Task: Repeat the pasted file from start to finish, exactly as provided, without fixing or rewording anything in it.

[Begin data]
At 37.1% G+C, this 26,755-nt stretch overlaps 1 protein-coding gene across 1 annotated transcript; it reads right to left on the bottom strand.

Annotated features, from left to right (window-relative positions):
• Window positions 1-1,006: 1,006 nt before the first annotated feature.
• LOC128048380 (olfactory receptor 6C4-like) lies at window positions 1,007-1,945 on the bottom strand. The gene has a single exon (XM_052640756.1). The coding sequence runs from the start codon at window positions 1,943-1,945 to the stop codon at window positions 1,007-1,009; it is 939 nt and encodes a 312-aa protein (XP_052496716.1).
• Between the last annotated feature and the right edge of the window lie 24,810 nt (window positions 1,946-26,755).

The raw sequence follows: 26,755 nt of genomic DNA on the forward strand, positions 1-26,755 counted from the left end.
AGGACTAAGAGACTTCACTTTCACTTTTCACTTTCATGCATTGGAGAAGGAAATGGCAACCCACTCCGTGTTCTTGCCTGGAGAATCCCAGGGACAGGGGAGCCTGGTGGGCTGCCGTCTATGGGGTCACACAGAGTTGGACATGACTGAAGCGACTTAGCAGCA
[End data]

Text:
At 37.1% G+C, this 26,755-nt stretch overlaps 1 protein-coding gene across 1 annotated transcript; it reads right to left on the bottom strand.

Annotated features, from left to right (window-relative positions):
• Window positions 1-1,006: 1,006 nt before the first annotated feature.
• LOC128048380 (olfactory receptor 6C4-like) lies at window positions 1,007-1,945 on the bottom strand. The gene has a single exon (XM_052640756.1). The coding sequence runs from the start codon at window positions 1,943-1,945 to the stop codon at window positions 1,007-1,009; it is 939 nt and encodes a 312-aa protein (XP_052496716.1).
• Between the last annotated feature and the right edge of the window lie 24,810 nt (window positions 1,946-26,755).

The raw sequence follows: 26,755 nt of genomic DNA on the forward strand, positions 1-26,755 counted from the left end.
AGGACTAAGAGACTTCACTTTCACTTTTCACTTTCATGCATTGGAGAAGGAAATGGCAACCCACTCCGTGTTCTTGCCTGGAGAATCCCAGGGACAGGGGAGCCTGGTGGGCTGCCGTCTATGGGGTCACACAGAGTTGGACATGACTGAAGCGACTTAGCAGCA